ALONE IN THE WORLD: A child at the Topsy Clinic which provides support to orphans and children. Picture: GALLO IMAGES
A surge in the number of HIV-Aids orphans has placed a huge burden on teenage children compelled to act as parents to their siblings.
Several nongovernmental organisations (NGOs) in the Eastern Cape agree that “the burden of Aids orphans bearing the responsibility of being parents was far too high” and very little support was provided by government.
In the Eastern Cape, there are about 80000 child-headed households, the highest of all provinces.
Ubuntu Education Trust is an NGO that counsels, supports and trains about 400 of these children, mainly from Port Elizabeth townships, each day.
“These kids’ parents have been wiped out by the pandemic. Children as young as nine have to assume parenthood roles,” Ubuntu director Banks Gwaxula said.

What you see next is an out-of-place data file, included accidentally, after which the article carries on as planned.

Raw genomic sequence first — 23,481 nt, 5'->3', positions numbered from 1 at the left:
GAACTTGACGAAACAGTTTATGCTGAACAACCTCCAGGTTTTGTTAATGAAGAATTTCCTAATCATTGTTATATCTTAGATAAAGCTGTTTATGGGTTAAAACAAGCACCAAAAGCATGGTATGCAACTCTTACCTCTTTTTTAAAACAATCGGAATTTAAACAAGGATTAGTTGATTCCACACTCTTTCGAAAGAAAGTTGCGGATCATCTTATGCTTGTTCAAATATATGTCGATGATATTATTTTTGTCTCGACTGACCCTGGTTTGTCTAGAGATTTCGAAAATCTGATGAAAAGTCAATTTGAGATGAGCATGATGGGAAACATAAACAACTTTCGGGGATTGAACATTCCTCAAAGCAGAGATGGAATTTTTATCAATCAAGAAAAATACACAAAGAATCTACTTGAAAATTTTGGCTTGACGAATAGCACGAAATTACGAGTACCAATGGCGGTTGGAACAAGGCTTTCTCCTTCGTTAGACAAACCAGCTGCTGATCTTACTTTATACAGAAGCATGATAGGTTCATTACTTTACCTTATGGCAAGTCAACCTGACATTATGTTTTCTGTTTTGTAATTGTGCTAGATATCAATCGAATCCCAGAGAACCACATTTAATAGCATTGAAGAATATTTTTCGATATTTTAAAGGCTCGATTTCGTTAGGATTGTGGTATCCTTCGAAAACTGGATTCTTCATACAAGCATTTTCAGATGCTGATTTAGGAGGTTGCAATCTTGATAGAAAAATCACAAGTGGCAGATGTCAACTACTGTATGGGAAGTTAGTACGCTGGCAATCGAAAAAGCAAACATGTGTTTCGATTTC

“Many of these children have to leave school and find ways to support their young brothers and sisters.
“In some townships, unscrupulous relatives took possession of their houses and evicted the children, leaving them nowhere to live,” said Gwaxula.
Somerset East-based Umzi Wethu manager Paul Longe said:“These children are often working on a parental model which has not been adequately shown to them, because they are parentless.”
Reverend Nicolette Leonard of the House of Resurrection in Nelson Mandela Bay said Aids orphans often made do with barely any support from the community.
She said in order to combat the rise in the number of Aids orphans, more training should be given to community members to oversee child-headed households.
A project to train communities to deal with Aids orphans is being piloted in Port St Johns by the Child Welfare Society.
In Zwide township, Ubuntu Trust is training many of these children in creating and maintaining food gardens, so they can feed themselves.
Social development spokesman Gcobani Maswana confirmed that the number of Aids orphans had risen considerably over a decade.
“Government is offering bursaries to train more social workers to deal with the problem,” he said.